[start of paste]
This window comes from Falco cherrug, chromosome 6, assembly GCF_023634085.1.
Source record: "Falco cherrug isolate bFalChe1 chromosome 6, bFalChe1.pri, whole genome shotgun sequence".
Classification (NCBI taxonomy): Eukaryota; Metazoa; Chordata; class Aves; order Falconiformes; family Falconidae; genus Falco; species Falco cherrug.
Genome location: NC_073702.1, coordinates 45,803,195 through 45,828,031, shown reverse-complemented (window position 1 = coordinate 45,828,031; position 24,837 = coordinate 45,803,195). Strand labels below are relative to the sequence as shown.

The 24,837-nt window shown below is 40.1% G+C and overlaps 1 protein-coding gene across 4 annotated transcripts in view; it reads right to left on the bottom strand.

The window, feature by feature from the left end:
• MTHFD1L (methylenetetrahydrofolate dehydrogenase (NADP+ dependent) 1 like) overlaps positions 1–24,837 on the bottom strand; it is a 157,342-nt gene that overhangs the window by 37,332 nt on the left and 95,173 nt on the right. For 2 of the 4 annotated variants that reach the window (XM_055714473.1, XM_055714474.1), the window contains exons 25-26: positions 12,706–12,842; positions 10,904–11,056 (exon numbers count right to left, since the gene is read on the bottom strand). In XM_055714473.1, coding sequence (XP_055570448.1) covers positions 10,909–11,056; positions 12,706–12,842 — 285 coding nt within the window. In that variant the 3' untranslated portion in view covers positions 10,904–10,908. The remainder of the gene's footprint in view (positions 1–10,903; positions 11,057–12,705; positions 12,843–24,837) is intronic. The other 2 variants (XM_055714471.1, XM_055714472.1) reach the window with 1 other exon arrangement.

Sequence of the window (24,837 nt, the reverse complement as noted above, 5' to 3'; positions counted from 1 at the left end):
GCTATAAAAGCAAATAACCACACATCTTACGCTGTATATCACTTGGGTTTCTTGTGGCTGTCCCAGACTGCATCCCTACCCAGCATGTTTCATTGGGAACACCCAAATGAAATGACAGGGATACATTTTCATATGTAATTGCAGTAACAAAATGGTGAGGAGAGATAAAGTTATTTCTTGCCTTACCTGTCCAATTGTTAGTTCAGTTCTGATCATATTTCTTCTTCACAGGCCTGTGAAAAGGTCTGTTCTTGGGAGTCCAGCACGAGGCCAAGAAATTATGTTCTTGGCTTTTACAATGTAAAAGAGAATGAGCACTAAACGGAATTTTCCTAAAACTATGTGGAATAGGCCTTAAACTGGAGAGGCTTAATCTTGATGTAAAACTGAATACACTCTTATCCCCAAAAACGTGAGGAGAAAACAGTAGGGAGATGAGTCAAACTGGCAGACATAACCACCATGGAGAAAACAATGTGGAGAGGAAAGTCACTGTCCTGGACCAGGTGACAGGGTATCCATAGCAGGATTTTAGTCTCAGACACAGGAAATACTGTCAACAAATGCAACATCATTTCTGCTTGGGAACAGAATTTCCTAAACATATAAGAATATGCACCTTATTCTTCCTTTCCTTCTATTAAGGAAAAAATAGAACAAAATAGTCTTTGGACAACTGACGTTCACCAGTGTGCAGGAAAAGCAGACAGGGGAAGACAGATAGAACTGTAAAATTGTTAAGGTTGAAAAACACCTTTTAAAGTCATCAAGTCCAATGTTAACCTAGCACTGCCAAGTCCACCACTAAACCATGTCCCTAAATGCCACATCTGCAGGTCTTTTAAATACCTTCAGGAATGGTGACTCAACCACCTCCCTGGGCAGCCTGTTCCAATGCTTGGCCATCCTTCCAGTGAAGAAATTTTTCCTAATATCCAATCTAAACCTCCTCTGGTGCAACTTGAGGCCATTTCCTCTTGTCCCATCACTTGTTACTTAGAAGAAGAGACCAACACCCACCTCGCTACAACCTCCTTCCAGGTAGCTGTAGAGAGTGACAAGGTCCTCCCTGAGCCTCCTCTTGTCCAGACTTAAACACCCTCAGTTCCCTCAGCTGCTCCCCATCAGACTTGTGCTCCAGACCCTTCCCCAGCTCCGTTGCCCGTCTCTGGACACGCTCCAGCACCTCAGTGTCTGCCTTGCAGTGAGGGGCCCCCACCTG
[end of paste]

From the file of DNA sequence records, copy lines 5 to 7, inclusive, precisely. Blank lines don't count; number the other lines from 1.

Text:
The 24,837-nt window shown below is 40.1% G+C and overlaps 1 protein-coding gene across 4 annotated transcripts in view; it reads right to left on the bottom strand.

The window, feature by feature from the left end:
• MTHFD1L (methylenetetrahydrofolate dehydrogenase (NADP+ dependent) 1 like) overlaps positions 1–24,837 on the bottom strand; it is a 157,342-nt gene that overhangs the window by 37,332 nt on the left and 95,173 nt on the right. For 2 of the 4 annotated variants that reach the window (XM_055714473.1, XM_055714474.1), the window contains exons 25-26: positions 12,706–12,842; positions 10,904–11,056 (exon numbers count right to left, since the gene is read on the bottom strand). In XM_055714473.1, coding sequence (XP_055570448.1) covers positions 10,909–11,056; positions 12,706–12,842 — 285 coding nt within the window. In that variant the 3' untranslated portion in view covers positions 10,904–10,908. The remainder of the gene's footprint in view (positions 1–10,903; positions 11,057–12,705; positions 12,843–24,837) is intronic. The other 2 variants (XM_055714471.1, XM_055714472.1) reach the window with 1 other exon arrangement.